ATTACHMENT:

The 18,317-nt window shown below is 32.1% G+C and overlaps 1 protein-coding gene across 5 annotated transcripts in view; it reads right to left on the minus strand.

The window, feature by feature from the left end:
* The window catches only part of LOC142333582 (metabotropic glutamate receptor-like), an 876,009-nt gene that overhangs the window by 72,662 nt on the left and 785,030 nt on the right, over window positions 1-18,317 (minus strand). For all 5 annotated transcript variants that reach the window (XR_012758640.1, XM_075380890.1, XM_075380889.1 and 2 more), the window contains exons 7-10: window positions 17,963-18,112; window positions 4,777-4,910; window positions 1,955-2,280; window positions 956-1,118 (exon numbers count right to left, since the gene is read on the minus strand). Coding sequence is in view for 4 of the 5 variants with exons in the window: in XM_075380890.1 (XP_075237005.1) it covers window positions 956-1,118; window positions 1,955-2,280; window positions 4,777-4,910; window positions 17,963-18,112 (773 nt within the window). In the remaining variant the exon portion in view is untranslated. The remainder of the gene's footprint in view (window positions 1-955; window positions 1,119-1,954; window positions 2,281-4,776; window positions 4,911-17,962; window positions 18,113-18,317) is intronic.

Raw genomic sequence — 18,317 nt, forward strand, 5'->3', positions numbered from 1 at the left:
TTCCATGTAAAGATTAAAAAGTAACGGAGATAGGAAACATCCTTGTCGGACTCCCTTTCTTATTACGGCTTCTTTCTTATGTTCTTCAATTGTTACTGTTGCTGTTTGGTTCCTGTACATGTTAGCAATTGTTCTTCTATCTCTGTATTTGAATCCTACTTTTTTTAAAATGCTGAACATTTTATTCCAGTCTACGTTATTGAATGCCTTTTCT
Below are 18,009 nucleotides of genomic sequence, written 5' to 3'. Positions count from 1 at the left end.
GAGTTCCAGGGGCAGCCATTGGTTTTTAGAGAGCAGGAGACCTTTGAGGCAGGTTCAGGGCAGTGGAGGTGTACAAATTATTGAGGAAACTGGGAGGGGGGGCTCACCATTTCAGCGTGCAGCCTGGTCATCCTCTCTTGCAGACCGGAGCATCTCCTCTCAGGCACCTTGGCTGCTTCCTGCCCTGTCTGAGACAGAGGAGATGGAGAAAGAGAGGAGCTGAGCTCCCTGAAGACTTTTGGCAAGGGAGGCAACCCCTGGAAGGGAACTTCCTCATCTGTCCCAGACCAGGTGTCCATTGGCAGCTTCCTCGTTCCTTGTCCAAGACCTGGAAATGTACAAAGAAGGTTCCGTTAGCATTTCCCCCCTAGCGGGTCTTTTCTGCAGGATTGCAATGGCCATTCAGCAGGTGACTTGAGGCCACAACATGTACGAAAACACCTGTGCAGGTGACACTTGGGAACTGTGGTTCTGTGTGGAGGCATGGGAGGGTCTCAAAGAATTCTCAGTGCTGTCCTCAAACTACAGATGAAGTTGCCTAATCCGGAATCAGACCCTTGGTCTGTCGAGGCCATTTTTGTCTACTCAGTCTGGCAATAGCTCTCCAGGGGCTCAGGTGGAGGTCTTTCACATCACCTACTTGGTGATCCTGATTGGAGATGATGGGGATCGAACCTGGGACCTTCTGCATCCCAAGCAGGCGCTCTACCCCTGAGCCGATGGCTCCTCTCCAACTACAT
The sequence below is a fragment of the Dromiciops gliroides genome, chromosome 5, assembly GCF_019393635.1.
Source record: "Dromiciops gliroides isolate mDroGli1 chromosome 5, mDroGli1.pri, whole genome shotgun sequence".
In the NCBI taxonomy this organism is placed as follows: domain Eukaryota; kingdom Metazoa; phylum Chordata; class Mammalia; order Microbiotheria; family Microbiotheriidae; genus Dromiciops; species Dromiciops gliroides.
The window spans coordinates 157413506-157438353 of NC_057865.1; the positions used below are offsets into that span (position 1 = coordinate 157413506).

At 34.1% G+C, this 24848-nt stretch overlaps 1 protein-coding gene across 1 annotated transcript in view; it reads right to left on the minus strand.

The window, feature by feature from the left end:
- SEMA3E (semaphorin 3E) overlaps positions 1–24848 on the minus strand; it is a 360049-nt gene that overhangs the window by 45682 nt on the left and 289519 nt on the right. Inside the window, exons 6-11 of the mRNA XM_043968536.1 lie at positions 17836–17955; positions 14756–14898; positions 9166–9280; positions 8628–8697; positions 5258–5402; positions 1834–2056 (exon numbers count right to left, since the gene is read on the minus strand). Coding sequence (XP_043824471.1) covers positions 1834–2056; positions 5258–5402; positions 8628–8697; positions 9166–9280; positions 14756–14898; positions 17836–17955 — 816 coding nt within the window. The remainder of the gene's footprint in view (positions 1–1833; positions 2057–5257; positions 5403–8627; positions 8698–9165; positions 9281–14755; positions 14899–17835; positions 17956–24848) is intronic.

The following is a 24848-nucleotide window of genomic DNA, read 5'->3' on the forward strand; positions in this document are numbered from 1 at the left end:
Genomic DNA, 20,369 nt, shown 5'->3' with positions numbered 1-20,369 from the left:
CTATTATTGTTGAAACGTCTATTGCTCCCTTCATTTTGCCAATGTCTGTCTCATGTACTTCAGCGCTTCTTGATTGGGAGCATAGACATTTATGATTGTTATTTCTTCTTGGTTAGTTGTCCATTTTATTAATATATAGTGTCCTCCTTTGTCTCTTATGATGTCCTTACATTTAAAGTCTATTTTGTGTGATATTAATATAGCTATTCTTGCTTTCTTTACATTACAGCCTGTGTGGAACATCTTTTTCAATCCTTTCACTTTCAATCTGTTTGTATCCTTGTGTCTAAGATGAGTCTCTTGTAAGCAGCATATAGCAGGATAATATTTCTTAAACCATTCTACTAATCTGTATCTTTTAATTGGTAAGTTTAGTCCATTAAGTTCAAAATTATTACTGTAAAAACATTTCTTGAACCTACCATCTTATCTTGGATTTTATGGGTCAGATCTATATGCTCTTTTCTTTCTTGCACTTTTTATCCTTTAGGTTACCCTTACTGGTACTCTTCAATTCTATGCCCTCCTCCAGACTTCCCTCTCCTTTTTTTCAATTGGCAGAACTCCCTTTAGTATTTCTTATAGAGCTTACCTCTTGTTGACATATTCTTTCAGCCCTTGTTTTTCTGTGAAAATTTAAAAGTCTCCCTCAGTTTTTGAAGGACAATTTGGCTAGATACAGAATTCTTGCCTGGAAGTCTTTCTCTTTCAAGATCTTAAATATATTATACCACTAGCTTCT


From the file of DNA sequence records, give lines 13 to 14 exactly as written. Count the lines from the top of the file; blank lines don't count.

The window, feature by feature from the left end:
- SEMA3E (semaphorin 3E) overlaps positions 1–24848 on the minus strand; it is a 360049-nt gene that overhangs the window by 45682 nt on the left and 289519 nt on the right. Inside the window, exons 6-11 of the mRNA XM_043968536.1 lie at positions 17836–17955; positions 14756–14898; positions 9166–9280; positions 8628–8697; positions 5258–5402; positions 1834–2056 (exon numbers count right to left, since the gene is read on the minus strand). Coding sequence (XP_043824471.1) covers positions 1834–2056; positions 5258–5402; positions 8628–8697; positions 9166–9280; positions 14756–14898; positions 17836–17955 — 816 coding nt within the window. The remainder of the gene's footprint in view (positions 1–1833; positions 2057–5257; positions 5403–8627; positions 8698–9165; positions 9281–14755; positions 14899–17835; positions 17956–24848) is intronic.